Riccis Valladares, whose distinctive style is evident, with

gritty but quiet tones. I discovered a podcast that Riccis had

been on and, when asked about his method, he explained

that he tries to approach photography in the vein of Robert

Frank and his book The Americans. Once the book was in

my hands, it instantly changed my life. I had this moment

where the world was shut out, and I was like a character in

a film where the audio is cut and everything seems to stand

still. There was something so powerful about the images.

Some are voyeuristic while others are announcing. Most

importantly, the images captured a true representation of

the marginalized population that was not being represented

in the United States in the 1950’s. Frank’s work continues

to be relevant today, in terms of division and racism. The

Americans is a collection of blurry, perfectly sequenced,

beautifully imperfect images that drip with honesty. I started

digesting everything I could about Frank. Books, articles,

and documentaries made up my education. Upon reading

that he had a summer home two hours away, I decided to

make a pilgrimage to connect with him on some level. I took

comfort in knowing that if I didn’t succeed, I would at least

have a story of the attempt and, somehow, that would be



I had no idea what to expect when meeting Robert Frank.

His reputation for dealing with people was difficult and

surrounded in mystery. He often declined interviews and

arely spoke about his seminal bodies of work. The more

information about him I read, the less I felt like I understood

him. Stepping into the room with Robert Frank for the first

time felt like stepping into a time machine. Nothing in the

room looked like it was newer than 1976. The furniture was

well-worn and cracked, and only the essentials of living

were present. I was asked to take a wooden seat, and this

warm and friendly man started asking me questions about

who I was and my life. I was in total shock and found myself

just trying to soak in the experience. He had a presence

that really made you feel comfortable. I slowly mustered the

courage to ask my own questions. On that first encounter,

he spent time going through my copy of The Americans. He

told me a number of stories about how some of the images

were made and was very humble about his body of work.

When I exclaimed that the girl from the elevator photograph

in The Americans had recognized herself at a gallery in San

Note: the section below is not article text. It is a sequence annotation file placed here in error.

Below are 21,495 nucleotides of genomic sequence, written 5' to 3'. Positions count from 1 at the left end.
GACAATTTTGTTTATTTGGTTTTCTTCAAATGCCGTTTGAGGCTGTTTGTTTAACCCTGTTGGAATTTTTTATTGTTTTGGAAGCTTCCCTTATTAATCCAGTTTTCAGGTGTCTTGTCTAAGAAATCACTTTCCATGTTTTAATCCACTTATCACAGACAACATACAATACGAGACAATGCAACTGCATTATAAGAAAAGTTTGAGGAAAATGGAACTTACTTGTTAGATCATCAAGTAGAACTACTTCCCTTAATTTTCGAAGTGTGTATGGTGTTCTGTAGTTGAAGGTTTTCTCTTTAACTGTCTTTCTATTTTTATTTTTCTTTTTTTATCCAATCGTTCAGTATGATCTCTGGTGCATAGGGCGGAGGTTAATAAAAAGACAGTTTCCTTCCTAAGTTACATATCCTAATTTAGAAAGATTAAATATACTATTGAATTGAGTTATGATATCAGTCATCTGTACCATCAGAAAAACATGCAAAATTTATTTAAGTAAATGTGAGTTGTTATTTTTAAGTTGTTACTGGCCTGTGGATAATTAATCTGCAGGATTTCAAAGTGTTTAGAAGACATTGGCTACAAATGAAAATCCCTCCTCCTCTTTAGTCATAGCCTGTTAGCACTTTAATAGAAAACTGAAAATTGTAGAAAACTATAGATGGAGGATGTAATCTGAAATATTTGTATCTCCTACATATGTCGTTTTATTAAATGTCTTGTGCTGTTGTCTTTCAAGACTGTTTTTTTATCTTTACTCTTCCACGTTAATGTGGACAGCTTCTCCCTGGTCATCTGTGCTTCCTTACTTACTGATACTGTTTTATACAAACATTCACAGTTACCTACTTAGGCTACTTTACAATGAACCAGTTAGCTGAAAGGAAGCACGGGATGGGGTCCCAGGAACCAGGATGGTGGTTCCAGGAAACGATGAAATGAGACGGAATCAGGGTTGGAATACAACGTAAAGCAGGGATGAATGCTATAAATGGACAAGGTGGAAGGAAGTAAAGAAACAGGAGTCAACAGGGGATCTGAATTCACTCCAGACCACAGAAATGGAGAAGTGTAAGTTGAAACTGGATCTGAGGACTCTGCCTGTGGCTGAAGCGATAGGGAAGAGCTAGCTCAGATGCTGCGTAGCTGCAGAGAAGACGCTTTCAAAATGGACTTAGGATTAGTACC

Francisco, he had a huge smile on his face and thought it was

wonderful. Robert then took my rangefinder camera, took a

photograph of me, and passed it back. I asked him if I could

take his photo and he said, “Sure, go ahead.” I quietly took

a frame. He signed my book, and I thanked him and went on

my way in a total haze, buzzing with goosebumps.


I was determined to return again the next summer, but I

wasn’t sure how to approach the situation. After thinking

about it, I decided to return with the environmental portrait

that I had taken of Robert. Photography could be my reason

to return again. The two hour drive passed quickly, and I

soon found myself walking up that same uphill driveway, this

time with a little more confidence. Robert was outside, sitting

in a chair and looking at the ocean. He smiled a friendly

smile and said hello. I exclaimed a less-nervous hello and

explained that I had visited last summer and that I had a gift

for him. Robert said that he gets a lot of visitors and asked

me to forgive him for not remembering me. Then he motioned

for me to sit with him. I sat down, and Robert looked at the

photo and said “Handsome fellow.” We began to chat and

soon his wife, artist June Leaf, joined us and remembered me

from my first visit. After a couple of hours of chatting

and making a few frames of Robert, I thanked him and June

for the lovely visit and asked if it was okay if I dropped by

again. Robert said, “Yes, of course.” He thanked me for the

photograph, and I was on my way again.


Each summer, I made the trip to visit Robert and June,

bringing with me the previous year’s print. It became a

routine that I sometimes had to approach with caution, as

he was not always in the mood to be photographed. Many of

my visits were spent sitting outside with Frank, taking in the

ocean view. He often did not want to talk about photography,

but every once in a while, the subject came up, and he would

ask me about my current photo projects and would even help

with selecting the best images. Frank took interest in the

work I had done in Tokyo, due to his love of Japan. During

our visits, I continued to make photographs of both Frank

and his surroundings. The weather-laced house became a

third character in the narrative, as it was where he felt the

most at peace. The simple surroundings and modest contents

of the house were strong indicators to me of how he managed

to slip in and out of situations in 1950’s America, with an

unobtrusive presence.


Two weeks before Robert Frank passed away, I visited him

for the last time. He was his usual self, asking questions and

encouraging me to look at the nature before us. I had heard

from a friend of Robert’s that his health was not good, and

he seemed very frail. We visited for two hours, and I tried

to enjoy every second and let the glow of the sun wash over

us. When I got up to leave, I squeezed his hand and said,

“I will see you next time.” Robert squeezed my hand back.

As I headed to my car, I thought about that first visit, when I

parked at the bottom of the long driveway. Robert had asked

me where my car was, and I explained that I had parked

down below to be respectful. Robert looked at me in that

serene way he always seemed to have and said, “That was

very nice.” (Chad Tobin)

Under the management of Ocean and Pounds

Since 2008, INDEXG B&B have served curators, artists,

art-admirers, collectors and professionals from different

cities visiting and working in Toronto.


48 Gladstone Avenue, Toronto